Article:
Unfortunately, the more Obama caught up with her in the polls the more Ms. Clinton began to look just like every other common or garden variety, establishment hack; one not not at all above playing dirty tricks on an opponent. Ms. Clinton acted in fact like she had been entitled to the nomination. But she has seriously misjudged the mood in her party and, it appears now, the whole country.

Every country has two sides to its political life. But, while Bush/Cheney/Rumsfeld/Wolfowitz and, yes, John McCain, appeal to the dark side, Barack Obama plays to the better side of America’s political make-up. For those of us who have been in despair at the direction American foreign policy has been taking for years, at the intensification of these policies to a shameful level under George Bush II, Obama seems almost heaven-sent. He appears articulate and fair-minded and it is he in this primary campaign who always takes the high road in his utterances and actions. He might sometimes be accused of intellectual aloofness even though clearly he can mix it up with the Man-(if not the Woman-)in-the-Street at least as well as Hillary Clinton, and probably better even than McCain. The amazing thing is that, with his approach, Obama has built a ground-swell of support for his candidacy.

So there is a better side to American politics! Ms. Clinton has made herself look cheap and opportunistic. Even though at this point she has not abandoned the race, it's surely all over but the cheering; Obama has already started to run against John McSame, the presumed Republican Party candidate under the assumption that the clash of these two men will be the main event in 2008.

Hillary Clinton might have been a great President or at least a great presidential candidate. She appeals to working class voters and older women, the latter who want at last to see their campaign for equality with men take symbolic fruition in a woman president, a national leader who will complete the process. But, as one female friend said, “Of course I want to see a female president; just not this one!” She was aware that feminist voters alone would not carry her to the White House. She was wooing working class voters (both black and white, by the way)with policies to redress the erosion of their exconomic situation so eroded under nearly thirty years of Republican or "Republican Lite" taxation and other policies. Ironically, some of these programmes (welfare reform, NAFTA, to name only two) were instituted by her husband during the period when Ms. Clinton claims she (sic) was gaining executive experience in the White House.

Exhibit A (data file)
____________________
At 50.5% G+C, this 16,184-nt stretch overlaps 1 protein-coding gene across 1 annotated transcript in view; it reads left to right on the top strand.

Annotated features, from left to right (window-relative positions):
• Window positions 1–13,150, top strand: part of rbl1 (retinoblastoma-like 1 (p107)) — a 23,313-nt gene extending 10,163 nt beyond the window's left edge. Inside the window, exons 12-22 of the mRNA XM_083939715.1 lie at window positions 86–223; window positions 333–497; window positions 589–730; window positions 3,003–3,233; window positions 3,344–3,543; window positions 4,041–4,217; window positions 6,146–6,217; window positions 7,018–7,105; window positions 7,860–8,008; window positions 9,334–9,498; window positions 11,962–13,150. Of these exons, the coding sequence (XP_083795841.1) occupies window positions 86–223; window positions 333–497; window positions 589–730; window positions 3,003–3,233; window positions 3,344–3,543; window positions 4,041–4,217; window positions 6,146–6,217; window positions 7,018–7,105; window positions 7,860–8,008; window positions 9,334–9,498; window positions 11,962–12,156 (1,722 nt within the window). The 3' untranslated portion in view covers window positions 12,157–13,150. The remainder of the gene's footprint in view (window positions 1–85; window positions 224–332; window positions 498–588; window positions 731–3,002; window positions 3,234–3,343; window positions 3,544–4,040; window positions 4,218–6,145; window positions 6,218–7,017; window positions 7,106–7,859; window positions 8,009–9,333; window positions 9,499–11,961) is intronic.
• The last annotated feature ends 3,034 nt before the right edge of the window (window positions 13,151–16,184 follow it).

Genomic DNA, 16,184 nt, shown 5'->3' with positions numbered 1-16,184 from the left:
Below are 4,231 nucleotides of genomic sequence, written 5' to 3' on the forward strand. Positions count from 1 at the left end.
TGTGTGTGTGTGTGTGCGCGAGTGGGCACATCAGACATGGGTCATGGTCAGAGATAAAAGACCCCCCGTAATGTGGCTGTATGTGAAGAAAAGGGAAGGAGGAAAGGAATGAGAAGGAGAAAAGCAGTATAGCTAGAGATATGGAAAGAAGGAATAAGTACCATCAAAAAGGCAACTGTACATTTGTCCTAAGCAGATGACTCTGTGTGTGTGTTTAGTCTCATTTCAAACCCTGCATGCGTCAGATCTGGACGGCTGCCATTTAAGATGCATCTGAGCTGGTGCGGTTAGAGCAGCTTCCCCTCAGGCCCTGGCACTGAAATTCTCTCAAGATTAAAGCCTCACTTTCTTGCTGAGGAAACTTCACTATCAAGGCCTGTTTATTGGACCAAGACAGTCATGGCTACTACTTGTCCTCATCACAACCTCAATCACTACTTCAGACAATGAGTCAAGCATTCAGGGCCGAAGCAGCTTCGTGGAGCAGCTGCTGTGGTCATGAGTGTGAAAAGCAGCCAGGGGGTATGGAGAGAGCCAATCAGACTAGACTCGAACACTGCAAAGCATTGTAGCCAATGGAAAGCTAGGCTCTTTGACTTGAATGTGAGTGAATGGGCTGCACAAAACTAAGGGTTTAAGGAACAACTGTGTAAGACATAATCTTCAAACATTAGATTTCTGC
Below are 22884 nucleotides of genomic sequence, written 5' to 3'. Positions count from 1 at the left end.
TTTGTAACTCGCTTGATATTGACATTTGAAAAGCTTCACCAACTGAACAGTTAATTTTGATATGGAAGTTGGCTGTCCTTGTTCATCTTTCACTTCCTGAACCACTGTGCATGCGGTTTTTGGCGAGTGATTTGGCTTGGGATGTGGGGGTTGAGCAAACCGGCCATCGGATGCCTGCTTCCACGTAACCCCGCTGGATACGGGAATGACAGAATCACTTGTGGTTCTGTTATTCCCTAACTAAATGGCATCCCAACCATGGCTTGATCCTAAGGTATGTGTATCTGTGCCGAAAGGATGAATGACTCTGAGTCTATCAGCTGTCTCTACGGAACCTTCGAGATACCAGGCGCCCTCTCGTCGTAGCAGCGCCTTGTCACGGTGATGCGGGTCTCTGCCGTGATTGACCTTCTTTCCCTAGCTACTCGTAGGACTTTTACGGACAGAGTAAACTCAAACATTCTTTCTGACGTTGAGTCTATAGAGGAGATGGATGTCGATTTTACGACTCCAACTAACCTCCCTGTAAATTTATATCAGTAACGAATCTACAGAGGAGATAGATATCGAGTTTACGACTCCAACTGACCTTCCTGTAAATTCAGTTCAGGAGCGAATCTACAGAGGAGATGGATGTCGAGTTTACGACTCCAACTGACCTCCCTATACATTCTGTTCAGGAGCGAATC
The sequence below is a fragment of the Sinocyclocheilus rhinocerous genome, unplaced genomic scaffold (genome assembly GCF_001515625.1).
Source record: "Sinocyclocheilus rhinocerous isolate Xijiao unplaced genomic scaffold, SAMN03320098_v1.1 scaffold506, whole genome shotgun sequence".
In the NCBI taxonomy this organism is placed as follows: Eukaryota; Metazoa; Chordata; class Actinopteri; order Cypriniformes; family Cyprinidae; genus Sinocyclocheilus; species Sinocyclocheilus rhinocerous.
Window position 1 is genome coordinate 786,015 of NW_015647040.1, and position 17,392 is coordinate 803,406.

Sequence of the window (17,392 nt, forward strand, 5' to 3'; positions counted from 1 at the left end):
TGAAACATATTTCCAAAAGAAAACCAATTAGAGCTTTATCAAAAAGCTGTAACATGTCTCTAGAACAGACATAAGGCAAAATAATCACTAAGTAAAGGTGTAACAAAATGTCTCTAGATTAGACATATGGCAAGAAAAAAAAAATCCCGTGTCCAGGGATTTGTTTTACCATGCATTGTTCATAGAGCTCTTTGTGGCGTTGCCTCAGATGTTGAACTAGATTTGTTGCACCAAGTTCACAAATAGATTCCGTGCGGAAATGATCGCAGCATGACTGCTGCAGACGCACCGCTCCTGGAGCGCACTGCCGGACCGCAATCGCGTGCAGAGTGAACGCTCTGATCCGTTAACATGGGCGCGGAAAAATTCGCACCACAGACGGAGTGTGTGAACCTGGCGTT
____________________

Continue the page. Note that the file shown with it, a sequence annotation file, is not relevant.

The Democrats are fortunate to have two such strong contenders; that’s speaks for the party. Compare the Democrats to the Republicans with their field of hard-arsed, know-nothing arrogant politicos like Giuli-Annie, Huckebilly and McSame, all trying to out-do George W. Bush in keeping the wogs in line overseas while at home pandering to their clientele in corporate board rooms and continuing to impoverish the majority of voters. That said, however, The Clinstones (one supposes that Bill Clinton would be de facto Vice-President in a Clinton II administration) now unfortunately seem so much like “Yesterday’s Men” (feminists should excuse the expression) by comparison to Obama who carries the aspirations of many new voters and not just the black and the young.